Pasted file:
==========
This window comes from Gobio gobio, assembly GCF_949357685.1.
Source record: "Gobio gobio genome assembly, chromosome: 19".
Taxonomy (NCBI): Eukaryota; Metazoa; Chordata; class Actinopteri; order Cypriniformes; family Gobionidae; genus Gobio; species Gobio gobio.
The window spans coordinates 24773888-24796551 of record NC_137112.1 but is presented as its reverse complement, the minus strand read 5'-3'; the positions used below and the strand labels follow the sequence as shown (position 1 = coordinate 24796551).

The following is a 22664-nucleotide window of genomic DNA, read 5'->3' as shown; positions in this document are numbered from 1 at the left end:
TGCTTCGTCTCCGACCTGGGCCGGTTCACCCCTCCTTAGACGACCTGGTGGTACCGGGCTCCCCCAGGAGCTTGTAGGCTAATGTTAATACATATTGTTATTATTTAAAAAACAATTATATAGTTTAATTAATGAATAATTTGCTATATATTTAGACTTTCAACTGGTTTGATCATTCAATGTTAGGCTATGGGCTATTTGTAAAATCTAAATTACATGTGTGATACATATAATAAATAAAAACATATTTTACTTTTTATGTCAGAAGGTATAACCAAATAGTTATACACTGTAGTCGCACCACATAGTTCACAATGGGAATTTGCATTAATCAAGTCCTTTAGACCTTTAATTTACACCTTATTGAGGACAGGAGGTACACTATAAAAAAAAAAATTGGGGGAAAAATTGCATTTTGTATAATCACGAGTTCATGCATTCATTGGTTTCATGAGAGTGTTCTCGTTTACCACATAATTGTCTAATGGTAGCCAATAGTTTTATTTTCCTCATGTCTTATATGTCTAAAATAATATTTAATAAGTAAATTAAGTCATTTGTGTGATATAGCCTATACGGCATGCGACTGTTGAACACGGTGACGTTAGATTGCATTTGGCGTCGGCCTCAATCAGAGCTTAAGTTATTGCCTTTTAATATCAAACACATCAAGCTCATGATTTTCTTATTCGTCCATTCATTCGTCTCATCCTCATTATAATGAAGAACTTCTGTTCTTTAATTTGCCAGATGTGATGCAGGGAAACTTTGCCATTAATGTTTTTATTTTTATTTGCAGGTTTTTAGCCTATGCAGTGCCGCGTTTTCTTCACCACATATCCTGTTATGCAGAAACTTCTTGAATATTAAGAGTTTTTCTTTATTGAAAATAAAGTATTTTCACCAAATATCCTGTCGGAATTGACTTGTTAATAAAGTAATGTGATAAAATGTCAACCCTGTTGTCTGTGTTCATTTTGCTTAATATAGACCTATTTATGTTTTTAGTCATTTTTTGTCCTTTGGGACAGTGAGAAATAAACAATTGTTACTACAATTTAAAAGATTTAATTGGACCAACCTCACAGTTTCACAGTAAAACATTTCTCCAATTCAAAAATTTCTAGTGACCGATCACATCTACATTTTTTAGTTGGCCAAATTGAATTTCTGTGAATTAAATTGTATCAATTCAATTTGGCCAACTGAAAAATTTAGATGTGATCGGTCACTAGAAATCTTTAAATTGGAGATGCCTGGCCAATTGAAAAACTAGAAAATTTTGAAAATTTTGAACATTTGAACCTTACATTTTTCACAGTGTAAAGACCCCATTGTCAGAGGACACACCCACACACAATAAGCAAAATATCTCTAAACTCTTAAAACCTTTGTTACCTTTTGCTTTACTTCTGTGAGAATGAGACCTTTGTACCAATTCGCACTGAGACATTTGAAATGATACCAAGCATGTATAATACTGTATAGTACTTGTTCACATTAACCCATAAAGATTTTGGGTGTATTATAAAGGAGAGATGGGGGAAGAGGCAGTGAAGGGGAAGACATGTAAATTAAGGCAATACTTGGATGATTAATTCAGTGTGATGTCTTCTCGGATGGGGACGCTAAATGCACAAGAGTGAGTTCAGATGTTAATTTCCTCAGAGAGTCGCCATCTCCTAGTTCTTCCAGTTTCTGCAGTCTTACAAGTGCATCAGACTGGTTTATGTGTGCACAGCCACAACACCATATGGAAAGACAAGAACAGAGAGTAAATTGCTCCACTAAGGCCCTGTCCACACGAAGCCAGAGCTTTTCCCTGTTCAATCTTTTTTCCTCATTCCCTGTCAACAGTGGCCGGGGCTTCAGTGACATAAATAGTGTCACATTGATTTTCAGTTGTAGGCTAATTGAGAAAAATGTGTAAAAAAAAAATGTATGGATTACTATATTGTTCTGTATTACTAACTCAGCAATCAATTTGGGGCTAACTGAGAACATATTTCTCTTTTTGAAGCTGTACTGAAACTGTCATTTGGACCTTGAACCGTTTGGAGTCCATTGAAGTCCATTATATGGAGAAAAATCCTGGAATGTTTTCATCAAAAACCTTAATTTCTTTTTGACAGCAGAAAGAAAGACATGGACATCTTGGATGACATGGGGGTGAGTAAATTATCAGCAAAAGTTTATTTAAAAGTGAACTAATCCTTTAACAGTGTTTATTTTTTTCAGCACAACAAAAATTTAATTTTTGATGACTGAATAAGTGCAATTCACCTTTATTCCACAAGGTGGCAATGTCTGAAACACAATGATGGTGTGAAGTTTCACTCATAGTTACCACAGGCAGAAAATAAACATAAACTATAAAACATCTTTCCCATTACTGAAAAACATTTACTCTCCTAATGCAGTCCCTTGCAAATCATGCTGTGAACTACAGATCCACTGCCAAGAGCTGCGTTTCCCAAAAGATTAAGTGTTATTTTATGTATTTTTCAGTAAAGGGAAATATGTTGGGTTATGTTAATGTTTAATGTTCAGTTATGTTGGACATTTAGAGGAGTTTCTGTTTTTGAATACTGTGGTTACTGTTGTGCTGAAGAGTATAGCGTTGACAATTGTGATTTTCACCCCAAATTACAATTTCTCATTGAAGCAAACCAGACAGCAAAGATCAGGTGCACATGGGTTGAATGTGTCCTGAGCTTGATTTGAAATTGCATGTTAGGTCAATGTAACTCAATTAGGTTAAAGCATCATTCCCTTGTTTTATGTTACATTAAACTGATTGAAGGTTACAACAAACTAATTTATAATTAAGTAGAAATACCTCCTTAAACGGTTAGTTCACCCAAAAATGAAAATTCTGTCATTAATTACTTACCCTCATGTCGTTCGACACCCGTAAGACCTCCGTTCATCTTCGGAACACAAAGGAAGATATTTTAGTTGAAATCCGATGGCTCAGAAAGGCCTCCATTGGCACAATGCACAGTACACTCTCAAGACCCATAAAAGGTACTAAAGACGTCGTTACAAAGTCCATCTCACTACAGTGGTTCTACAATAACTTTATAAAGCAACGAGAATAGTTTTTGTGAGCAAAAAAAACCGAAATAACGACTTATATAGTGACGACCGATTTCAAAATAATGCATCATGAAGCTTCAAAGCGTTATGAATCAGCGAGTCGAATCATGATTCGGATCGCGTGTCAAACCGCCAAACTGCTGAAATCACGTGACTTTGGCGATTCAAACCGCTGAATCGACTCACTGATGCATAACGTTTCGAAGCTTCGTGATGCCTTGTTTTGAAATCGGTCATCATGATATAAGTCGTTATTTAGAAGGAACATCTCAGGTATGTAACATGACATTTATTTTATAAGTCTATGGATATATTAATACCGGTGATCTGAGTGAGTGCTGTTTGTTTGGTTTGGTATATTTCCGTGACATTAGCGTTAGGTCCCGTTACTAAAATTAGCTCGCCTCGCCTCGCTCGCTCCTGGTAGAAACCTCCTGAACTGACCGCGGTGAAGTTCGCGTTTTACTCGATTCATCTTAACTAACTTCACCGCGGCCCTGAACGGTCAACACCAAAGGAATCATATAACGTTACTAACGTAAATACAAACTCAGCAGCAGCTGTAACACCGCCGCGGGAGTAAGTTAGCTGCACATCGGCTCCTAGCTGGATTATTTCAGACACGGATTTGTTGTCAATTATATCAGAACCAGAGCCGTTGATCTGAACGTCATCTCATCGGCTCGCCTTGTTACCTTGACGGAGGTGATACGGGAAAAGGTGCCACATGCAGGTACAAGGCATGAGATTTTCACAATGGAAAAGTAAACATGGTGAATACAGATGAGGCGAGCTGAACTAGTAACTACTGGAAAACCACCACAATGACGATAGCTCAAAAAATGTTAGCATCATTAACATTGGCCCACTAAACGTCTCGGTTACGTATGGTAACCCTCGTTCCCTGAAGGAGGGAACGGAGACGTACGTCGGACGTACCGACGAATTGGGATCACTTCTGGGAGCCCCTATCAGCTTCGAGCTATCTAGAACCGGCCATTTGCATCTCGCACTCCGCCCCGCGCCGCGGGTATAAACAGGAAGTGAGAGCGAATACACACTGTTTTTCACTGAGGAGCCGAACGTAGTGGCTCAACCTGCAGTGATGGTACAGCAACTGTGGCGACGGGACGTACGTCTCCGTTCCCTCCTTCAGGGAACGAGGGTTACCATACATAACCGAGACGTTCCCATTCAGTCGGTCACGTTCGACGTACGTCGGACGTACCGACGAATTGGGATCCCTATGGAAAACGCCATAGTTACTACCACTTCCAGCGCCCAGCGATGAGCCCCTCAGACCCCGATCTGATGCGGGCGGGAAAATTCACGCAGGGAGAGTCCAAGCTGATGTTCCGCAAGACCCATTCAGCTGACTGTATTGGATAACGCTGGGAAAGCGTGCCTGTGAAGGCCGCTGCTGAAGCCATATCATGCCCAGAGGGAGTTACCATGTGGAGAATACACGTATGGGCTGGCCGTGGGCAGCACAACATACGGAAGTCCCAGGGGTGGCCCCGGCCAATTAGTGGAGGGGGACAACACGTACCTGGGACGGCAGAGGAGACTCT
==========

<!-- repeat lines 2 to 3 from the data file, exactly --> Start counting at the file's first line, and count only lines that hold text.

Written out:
Source record: "Gobio gobio genome assembly, chromosome: 19".
Taxonomy (NCBI): Eukaryota; Metazoa; Chordata; class Actinopteri; order Cypriniformes; family Gobionidae; genus Gobio; species Gobio gobio.